What has been the most rewarding aspects of your career?
There are many rewarding aspects of my career. I may be an abnormal professor, but I enjoy working as a marshal at commencement ceremonies. I sign up for as many of the ceremonies as possible as I love to see all our students reach this goal. It’s great to see their families and genuine smiles of gratitude to faculty, staff and those who guided the students along their journey. I also have had the pleasure of publishing several publications with students or former students who have risen to the top of our profession. There is nothing more rewarding than seeing someone that you taught excel in life.
Can you share a memorable experience you learned throughout your career and explain how that has shaped your professional journey?
A memorable experience for me was when I was applying to physical therapy school. It was a life-changing weekend! My wife and I flew to Virginia and, to make a long story short, in just a weekend’s time, I got into a graduate physical therapy program that I wanted to, my wife was offered a job as a physical therapist, and as we were driving home, we came across an ideal two-story house with hardwood floors and a fireplace that we made an offer on and later purchased. The importance of this story that I convey to students is that sometimes in life, God provides us with neon signs without any conflicts or doubts, and when this happens, we should not ignore those neon signs. It was very clear that I was where I needed to be at that point in my life because all these items lined up perfectly for my wife and me.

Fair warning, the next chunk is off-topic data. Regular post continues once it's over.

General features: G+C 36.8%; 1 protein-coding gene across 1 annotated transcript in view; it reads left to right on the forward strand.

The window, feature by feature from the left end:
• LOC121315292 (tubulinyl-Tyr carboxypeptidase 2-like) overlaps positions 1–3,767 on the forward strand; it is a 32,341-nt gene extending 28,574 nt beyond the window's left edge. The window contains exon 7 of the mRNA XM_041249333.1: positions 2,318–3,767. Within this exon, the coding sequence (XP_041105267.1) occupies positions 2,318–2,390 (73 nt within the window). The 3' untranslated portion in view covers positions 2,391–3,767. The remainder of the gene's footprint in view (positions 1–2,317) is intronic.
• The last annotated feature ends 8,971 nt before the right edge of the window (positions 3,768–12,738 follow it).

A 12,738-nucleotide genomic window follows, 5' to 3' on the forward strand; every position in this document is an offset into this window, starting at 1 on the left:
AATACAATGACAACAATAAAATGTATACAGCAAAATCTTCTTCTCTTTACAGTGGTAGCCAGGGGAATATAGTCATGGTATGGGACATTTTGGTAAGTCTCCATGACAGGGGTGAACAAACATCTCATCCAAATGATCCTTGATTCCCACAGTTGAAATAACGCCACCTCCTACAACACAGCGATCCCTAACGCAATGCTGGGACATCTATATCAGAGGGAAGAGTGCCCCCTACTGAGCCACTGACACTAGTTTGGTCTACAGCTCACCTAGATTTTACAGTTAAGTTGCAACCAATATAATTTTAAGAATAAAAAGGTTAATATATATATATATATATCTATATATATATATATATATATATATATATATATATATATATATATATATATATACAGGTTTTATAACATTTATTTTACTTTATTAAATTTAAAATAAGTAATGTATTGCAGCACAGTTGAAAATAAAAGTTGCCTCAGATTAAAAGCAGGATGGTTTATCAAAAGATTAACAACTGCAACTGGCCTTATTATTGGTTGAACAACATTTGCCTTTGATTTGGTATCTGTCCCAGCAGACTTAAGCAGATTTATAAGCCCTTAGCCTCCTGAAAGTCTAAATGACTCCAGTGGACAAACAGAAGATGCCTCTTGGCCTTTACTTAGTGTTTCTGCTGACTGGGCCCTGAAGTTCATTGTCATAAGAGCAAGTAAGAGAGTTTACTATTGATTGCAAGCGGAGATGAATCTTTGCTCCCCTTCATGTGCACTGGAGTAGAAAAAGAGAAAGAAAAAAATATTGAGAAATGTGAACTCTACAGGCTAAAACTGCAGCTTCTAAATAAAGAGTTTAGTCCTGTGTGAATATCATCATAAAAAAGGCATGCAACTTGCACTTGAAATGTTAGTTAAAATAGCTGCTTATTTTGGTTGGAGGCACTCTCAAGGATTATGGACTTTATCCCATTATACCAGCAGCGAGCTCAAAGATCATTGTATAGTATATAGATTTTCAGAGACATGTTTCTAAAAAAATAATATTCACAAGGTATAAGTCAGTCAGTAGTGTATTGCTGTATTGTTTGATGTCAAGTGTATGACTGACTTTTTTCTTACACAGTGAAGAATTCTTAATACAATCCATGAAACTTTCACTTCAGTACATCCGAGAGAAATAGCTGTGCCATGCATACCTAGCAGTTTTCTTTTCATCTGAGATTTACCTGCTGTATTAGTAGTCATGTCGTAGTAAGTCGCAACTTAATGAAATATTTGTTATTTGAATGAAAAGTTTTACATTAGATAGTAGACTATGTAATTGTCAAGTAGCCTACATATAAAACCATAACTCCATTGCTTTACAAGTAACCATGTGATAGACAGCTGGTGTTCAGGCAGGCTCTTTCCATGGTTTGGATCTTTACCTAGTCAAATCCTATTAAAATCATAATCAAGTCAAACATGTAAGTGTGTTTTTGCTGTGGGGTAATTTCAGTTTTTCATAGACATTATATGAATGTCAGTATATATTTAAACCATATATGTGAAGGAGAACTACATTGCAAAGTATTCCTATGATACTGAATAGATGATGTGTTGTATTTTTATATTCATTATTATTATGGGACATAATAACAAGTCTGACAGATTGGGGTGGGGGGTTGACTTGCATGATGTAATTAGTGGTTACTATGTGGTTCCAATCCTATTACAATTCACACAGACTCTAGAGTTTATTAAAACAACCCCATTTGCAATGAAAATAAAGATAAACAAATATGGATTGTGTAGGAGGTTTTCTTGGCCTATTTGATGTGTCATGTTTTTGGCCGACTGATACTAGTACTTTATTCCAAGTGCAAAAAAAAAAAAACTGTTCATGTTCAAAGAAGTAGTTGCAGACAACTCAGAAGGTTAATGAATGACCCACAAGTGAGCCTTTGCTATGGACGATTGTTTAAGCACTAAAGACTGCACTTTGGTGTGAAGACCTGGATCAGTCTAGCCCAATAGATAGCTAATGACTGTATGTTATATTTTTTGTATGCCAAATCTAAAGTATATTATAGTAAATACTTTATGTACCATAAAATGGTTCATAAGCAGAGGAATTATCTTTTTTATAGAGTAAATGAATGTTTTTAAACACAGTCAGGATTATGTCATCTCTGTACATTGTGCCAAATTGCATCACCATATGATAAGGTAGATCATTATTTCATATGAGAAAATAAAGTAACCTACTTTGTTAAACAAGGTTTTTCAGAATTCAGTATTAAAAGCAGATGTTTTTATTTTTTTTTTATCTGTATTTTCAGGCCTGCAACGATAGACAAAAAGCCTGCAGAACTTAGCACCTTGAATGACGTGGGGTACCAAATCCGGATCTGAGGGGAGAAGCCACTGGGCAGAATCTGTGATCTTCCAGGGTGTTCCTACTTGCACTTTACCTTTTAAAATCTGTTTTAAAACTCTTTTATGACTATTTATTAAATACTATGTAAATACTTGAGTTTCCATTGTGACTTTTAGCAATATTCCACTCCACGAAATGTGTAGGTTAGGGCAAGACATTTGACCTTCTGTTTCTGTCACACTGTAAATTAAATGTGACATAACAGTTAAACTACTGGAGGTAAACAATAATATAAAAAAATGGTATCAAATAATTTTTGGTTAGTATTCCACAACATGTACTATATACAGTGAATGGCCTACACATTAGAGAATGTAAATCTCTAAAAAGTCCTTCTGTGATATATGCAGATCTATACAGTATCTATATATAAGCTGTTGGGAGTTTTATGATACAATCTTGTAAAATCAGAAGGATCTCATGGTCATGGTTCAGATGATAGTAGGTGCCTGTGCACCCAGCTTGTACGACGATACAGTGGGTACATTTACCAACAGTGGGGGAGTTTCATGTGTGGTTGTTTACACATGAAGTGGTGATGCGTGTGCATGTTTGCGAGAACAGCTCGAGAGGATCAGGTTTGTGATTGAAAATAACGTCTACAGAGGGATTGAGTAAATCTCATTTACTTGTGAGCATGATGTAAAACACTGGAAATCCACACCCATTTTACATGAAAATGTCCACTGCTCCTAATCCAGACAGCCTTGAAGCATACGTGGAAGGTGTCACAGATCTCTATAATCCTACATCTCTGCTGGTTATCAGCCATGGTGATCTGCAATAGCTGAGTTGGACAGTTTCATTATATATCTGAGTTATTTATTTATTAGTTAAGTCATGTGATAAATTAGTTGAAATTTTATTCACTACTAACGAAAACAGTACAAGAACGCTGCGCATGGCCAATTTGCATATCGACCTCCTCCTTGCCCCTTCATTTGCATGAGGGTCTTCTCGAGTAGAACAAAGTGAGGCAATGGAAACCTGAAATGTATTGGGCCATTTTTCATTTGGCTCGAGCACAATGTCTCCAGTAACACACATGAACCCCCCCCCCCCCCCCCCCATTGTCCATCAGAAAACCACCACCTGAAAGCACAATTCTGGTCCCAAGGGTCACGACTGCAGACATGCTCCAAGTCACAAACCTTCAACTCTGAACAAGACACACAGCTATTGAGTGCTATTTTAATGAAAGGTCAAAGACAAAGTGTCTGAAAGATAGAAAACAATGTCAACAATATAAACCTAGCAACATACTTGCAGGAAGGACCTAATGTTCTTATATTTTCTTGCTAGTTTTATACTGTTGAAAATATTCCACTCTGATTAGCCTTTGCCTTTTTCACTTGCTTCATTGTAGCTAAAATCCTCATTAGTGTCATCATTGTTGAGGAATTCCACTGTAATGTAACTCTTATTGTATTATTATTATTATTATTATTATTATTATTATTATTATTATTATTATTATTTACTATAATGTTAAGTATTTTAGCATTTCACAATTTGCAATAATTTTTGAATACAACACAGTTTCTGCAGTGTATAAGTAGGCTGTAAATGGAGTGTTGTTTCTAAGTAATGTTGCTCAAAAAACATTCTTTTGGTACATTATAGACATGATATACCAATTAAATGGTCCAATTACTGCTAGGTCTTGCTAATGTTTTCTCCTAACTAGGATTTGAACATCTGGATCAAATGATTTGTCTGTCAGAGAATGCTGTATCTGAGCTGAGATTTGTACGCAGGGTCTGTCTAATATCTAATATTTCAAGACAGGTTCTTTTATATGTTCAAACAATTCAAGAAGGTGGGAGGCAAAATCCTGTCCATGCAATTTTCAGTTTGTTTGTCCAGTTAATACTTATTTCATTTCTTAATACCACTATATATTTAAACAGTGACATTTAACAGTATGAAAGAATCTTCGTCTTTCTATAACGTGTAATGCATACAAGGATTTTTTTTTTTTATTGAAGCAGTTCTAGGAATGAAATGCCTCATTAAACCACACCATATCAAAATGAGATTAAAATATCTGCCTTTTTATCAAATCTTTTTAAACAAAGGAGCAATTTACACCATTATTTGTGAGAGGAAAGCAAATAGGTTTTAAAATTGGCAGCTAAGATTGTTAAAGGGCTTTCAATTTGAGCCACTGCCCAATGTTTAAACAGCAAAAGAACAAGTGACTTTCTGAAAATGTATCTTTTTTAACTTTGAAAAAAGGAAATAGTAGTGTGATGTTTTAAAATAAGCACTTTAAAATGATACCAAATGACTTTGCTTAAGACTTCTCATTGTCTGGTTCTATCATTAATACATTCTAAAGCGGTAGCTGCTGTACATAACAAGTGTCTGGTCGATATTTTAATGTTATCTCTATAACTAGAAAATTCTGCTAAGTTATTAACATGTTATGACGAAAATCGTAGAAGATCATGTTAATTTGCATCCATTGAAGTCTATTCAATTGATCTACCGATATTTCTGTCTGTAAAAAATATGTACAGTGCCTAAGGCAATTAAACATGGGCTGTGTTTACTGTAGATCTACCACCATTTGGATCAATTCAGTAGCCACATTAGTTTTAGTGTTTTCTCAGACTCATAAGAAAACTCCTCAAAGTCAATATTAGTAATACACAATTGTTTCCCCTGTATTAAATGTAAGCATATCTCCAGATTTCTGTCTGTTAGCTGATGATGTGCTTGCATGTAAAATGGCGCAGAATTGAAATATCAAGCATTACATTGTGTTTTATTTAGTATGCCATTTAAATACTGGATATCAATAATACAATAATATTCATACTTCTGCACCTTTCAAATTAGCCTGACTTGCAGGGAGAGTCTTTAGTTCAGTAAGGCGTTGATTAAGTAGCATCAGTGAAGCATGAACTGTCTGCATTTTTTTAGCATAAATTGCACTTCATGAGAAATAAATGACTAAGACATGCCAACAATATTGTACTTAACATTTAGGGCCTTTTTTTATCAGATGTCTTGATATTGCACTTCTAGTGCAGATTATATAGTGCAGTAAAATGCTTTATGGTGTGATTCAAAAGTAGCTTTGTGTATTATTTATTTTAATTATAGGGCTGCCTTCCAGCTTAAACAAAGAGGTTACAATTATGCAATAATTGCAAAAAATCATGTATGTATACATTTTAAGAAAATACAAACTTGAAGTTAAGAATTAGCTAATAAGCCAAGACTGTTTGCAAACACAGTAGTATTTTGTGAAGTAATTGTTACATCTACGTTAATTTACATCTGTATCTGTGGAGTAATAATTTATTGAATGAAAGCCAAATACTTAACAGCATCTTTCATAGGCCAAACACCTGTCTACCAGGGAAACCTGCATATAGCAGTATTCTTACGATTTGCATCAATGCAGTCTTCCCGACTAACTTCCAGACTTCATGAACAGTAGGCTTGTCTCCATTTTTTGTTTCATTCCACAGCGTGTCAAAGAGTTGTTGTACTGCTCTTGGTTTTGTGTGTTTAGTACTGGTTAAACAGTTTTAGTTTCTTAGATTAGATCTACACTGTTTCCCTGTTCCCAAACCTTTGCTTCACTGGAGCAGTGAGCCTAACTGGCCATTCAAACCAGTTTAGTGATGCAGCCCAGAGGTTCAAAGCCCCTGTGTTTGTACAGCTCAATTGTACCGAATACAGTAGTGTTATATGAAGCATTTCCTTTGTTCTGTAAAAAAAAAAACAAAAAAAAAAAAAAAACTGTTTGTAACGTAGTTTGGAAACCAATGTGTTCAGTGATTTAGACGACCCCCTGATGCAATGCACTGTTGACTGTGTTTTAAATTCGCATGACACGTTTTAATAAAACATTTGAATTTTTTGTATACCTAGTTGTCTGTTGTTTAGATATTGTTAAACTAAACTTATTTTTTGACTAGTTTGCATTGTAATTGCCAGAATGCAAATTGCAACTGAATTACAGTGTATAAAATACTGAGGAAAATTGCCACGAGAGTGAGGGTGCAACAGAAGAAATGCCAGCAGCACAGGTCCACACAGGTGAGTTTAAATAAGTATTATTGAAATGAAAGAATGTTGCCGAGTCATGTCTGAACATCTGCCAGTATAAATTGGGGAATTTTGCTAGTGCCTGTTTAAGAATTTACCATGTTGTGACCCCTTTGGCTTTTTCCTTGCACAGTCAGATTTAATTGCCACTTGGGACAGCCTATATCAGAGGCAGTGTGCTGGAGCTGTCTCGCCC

What advice do you have for aspiring physical therapists?
As the profession of physical therapy has been reported as the third-best healthcare profession (U.S. News & World Report), I am asked this question a lot by students who are interested in physical therapy. I believe physical therapists need to be compassionate about helping people. Physical therapists work with people of all ages, athletes, non-athletes, sometimes with a terminal condition, sometimes with disabilities or functional impairments. We potentially see patients in the worst state of their entire lives—physically, emotionally or mentally. Physical therapists have to provide compassionate care to all patients. When a student applies to a physical therapy program, there should be evidence that the student cares about people and wants to work to help them achieve their goals. Participating in community activities such as Big Brothers Big Sisters, United Way, Team Training for Leukemia or in volunteer activities such as Northland Hospice or working at a local physical therapy clinic before applying to a program are ways you can provide that evidence.